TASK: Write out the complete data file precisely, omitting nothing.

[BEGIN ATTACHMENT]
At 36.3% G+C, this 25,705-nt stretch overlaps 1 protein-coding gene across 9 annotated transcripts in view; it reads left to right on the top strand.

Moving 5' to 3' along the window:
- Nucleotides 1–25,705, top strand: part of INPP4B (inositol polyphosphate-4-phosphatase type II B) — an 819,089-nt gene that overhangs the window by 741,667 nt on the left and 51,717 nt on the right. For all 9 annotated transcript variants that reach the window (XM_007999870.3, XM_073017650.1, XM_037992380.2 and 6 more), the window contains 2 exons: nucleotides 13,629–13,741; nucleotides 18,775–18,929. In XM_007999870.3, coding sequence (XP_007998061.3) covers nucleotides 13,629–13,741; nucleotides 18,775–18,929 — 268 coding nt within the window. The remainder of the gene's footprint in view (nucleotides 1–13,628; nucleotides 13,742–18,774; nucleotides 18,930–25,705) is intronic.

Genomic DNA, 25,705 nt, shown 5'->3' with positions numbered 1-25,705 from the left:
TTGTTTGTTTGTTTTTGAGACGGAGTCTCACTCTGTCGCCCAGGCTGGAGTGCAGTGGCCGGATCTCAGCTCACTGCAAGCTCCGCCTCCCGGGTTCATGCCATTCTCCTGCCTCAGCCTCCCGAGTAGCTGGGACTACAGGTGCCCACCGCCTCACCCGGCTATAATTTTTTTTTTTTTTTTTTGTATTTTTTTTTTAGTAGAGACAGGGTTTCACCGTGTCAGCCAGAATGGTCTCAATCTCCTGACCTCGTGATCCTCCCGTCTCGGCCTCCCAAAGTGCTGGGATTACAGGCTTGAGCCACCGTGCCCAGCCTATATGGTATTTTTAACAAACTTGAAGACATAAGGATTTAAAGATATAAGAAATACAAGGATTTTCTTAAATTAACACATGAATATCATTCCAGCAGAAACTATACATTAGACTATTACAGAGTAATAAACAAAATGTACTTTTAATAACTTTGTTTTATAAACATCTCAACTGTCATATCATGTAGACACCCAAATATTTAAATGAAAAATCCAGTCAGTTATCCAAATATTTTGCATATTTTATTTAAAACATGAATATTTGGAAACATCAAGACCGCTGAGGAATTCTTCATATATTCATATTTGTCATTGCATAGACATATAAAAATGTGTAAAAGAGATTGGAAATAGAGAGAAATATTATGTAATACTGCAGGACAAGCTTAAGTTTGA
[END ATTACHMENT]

At 36.3% G+C, this 25,705-nt stretch overlaps 1 protein-coding gene across 9 annotated transcripts in view; it reads left to right on the top strand.

Moving 5' to 3' along the window:
- Nucleotides 1–25,705, top strand: part of INPP4B (inositol polyphosphate-4-phosphatase type II B) — an 819,089-nt gene that overhangs the window by 741,667 nt on the left and 51,717 nt on the right. For all 9 annotated transcript variants that reach the window (XM_007999870.3, XM_073017650.1, XM_037992380.2 and 6 more), the window contains 2 exons: nucleotides 13,629–13,741; nucleotides 18,775–18,929. In XM_007999870.3, coding sequence (XP_007998061.3) covers nucleotides 13,629–13,741; nucleotides 18,775–18,929 — 268 coding nt within the window. The remainder of the gene's footprint in view (nucleotides 1–13,628; nucleotides 13,742–18,774; nucleotides 18,930–25,705) is intronic.

Genomic DNA, 25,705 nt, shown 5'->3' with positions numbered 1-25,705 from the left:
TTGTTTGTTTGTTTTTGAGACGGAGTCTCACTCTGTCGCCCAGGCTGGAGTGCAGTGGCCGGATCTCAGCTCACTGCAAGCTCCGCCTCCCGGGTTCATGCCATTCTCCTGCCTCAGCCTCCCGAGTAGCTGGGACTACAGGTGCCCACCGCCTCACCCGGCTATAATTTTTTTTTTTTTTTTTTGTATTTTTTTTTTAGTAGAGACAGGGTTTCACCGTGTCAGCCAGAATGGTCTCAATCTCCTGACCTCGTGATCCTCCCGTCTCGGCCTCCCAAAGTGCTGGGATTACAGGCTTGAGCCACCGTGCCCAGCCTATATGGTATTTTTAACAAACTTGAAGACATAAGGATTTAAAGATATAAGAAATACAAGGATTTTCTTAAATTAACACATGAATATCATTCCAGCAGAAACTATACATTAGACTATTACAGAGTAATAAACAAAATGTACTTTTAATAACTTTGTTTTATAAACATCTCAACTGTCATATCATGTAGACACCCAAATATTTAAATGAAAAATCCAGTCAGTTATCCAAATATTTTGCATATTTTATTTAAAACATGAATATTTGGAAACATCAAGACCGCTGAGGAATTCTTCATATATTCATATTTGTCATTGCATAGACATATAAAAATGTGTAAAAGAGATTGGAAATAGAGAGAAATATTATGTAATACTGCAGGACAAGCTTAAGTTTGA